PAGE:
Could a potentially proposed change lower auto-pedestrian fatalities?

Could a potentially proposed change lower auto-pedestrian fatalities?

On Behalf of | Nov 9, 2023 | Car Accidents

Most New York residents are familiar with NYC prohibiting right turns at red lights. Unfortunately, many other states don’t follow this rule. However, it appears that could soon be changing with rumors of a proposed ban on turning right while a stoplight is red.

Large cities proposing right on red bans

Recently, the City Council of Washington D.C. approved banning allowing drivers to turn right at red lights. This ban will officially go into effect in 2025. In Chicago, Illinois, another one of the nation’s busiest cities, the mayor of New Chicago hasn’t proposed a complete ban on this controversial driving rule. However, he has proposed restricting the allowance of right-on-red turns.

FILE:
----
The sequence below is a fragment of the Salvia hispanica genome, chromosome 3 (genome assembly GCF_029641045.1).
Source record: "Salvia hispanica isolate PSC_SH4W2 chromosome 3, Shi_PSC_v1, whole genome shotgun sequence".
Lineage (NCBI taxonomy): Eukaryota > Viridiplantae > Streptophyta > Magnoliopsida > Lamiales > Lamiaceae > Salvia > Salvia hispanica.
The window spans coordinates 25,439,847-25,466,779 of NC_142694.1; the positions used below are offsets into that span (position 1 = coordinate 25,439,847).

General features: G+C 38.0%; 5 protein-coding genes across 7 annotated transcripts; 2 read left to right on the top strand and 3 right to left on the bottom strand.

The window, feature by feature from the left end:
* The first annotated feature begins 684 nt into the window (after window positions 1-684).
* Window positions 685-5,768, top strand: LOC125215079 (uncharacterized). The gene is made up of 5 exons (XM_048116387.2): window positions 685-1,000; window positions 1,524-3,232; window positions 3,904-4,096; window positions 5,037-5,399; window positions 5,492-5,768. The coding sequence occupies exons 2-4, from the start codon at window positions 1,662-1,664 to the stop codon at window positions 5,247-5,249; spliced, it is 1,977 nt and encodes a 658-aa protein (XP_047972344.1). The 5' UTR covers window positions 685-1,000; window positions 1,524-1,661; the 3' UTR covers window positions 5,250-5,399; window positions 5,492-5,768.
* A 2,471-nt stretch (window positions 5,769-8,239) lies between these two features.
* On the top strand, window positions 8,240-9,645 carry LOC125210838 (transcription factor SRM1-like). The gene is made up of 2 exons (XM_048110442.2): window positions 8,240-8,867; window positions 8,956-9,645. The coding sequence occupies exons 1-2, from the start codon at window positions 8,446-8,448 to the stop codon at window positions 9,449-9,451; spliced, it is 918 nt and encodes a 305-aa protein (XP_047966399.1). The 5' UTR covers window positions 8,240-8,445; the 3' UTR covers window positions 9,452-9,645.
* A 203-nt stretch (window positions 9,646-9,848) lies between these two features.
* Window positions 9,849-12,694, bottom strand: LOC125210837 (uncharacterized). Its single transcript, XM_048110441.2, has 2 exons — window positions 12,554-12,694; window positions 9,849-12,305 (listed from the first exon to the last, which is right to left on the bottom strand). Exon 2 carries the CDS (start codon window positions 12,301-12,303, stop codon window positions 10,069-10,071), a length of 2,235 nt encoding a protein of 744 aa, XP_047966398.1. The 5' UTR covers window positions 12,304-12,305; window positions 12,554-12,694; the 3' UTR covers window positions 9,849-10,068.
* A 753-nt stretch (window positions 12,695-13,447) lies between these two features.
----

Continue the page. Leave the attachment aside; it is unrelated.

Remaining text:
Those who support this driving-related change cite that it could lower or prevent pedestrian deaths and vehicle accidents.

Potential pushback from companies

Many drivers, especially those who recall making unsafe turns right turns at red lights, can understand why states and cities are considering banning this driving “rule.” However, critics of this movement to ban drivers from turning right at red lights isn’t a smart move and won’t prevent motor vehicle accidents.

One critic alleged that this movement was a way to “make driving miserable,” ensuring fewer people drive their vehicles. Those who criticize this rule also expect companies such as Amazon, UPS and others to push back this rule, citing much slower transportation and delivery times. There is also a concern that not allowing vehicles to turn right at red lights could negatively affect the efficiency of public transportation.

A potential ban on drivers turning right at red lights is drawing strong opinions from those who support or oppose this purported rule change. Some of the nation’s most populated cities are looking deeper into the data behind right-on-red-related crashes, injuries and deaths.

Read More